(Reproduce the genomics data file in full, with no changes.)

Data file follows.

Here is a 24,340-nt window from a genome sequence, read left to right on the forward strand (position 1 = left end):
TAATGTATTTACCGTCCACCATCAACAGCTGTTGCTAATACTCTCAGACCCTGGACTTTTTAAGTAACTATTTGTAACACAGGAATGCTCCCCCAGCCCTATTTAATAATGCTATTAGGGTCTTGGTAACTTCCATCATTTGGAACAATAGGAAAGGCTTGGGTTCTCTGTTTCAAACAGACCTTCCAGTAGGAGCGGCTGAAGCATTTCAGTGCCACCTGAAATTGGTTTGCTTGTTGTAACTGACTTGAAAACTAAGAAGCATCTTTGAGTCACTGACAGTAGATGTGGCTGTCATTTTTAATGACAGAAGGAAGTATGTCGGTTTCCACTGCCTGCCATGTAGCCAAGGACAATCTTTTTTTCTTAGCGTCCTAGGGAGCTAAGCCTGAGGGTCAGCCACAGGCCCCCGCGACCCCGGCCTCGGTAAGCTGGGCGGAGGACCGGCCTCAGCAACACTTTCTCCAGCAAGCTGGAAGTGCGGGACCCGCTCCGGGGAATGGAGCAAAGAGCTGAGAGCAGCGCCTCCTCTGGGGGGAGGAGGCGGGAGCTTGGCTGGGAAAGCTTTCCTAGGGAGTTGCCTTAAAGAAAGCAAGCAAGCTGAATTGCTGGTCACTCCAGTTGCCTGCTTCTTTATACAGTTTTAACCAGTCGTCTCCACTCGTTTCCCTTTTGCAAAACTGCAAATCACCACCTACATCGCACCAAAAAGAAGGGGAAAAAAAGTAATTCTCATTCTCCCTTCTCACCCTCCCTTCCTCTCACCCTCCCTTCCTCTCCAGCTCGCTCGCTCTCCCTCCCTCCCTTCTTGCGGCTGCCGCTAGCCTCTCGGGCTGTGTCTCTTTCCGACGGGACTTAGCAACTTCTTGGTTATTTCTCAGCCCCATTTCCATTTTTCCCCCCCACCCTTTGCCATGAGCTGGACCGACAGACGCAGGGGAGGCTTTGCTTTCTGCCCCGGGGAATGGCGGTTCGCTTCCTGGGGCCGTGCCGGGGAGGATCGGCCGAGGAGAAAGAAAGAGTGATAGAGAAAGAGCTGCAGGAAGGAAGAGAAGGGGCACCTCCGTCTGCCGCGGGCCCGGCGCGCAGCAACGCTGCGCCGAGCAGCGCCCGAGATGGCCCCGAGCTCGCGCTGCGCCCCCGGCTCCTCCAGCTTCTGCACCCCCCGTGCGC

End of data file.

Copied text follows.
Here is a 24,340-nt window from a genome sequence, read left to right on the forward strand (position 1 = left end):
TAATGTATTTACCGTCCACCATCAACAGCTGTTGCTAATACTCTCAGACCCTGGACTTTTTAAGTAACTATTTGTAACACAGGAATGCTCCCCCAGCCCTATTTAATAATGCTATTAGGGTCTTGGTAACTTCCATCATTTGGAACAATAGGAAAGGCTTGGGTTCTCTGTTTCAAACAGACCTTCCAGTAGGAGCGGCTGAAGCATTTCAGTGCCACCTGAAATTGGTTTGCTTGTTGTAACTGACTTGAAAACTAAGAAGCATCTTTGAGTCACTGACAGTAGATGTGGCTGTCATTTTTAATGACAGAAGGAAGTATGTCGGTTTCCACTGCCTGCCATGTAGCCAAGGACAATCTTTTTTTCTTAGCGTCCTAGGGAGCTAAGCCTGAGGGTCAGCCACAGGCCCCCGCGACCCCGGCCTCGGTAAGCTGGGCGGAGGACCGGCCTCAGCAACACTTTCTCCAGCAAGCTGGAAGTGCGGGACCCGCTCCGGGGAATGGAGCAAAGAGCTGAGAGCAGCGCCTCCTCTGGGGGGAGGAGGCGGGAGCTTGGCTGGGAAAGCTTTCCTAGGGAGTTGCCTTAAAGAAAGCAAGCAAGCTGAATTGCTGGTCACTCCAGTTGCCTGCTTCTTTATACAGTTTTAACCAGTCGTCTCCACTCGTTTCCCTTTTGCAAAACTGCAAATCACCACCTACATCGCACCAAAAAGAAGGGGAAAAAAAGTAATTCTCATTCTCCCTTCTCACCCTCCCTTCCTCTCACCCTCCCTTCCTCTCCAGCTCGCTCGCTCTCCCTCCCTCCCTTCTTGCGGCTGCCGCTAGCCTCTCGGGCTGTGTCTCTTTCCGACGGGACTTAGCAACTTCTTGGTTATTTCTCAGCCCCATTTCCATTTTTCCCCCCCACCCTTTGCCATGAGCTGGACCGACAGACGCAGGGGAGGCTTTGCTTTCTGCCCCGGGGAATGGCGGTTCGCTTCCTGGGGCCGTGCCGGGGAGGATCGGCCGAGGAGAAAGAAAGAGTGATAGAGAAAGAGCTGCAGGAAGGAAGAGAAGGGGCACCTCCGTCTGCCGCGGGCCCGGCGCGCAGCAACGCTGCGCCGAGCAGCGCCCGAGATGGCCCCGAGCTCGCGCTGCGCCCCCGGCTCCTCCAGCTTCTGCACCCCCCGTGCGC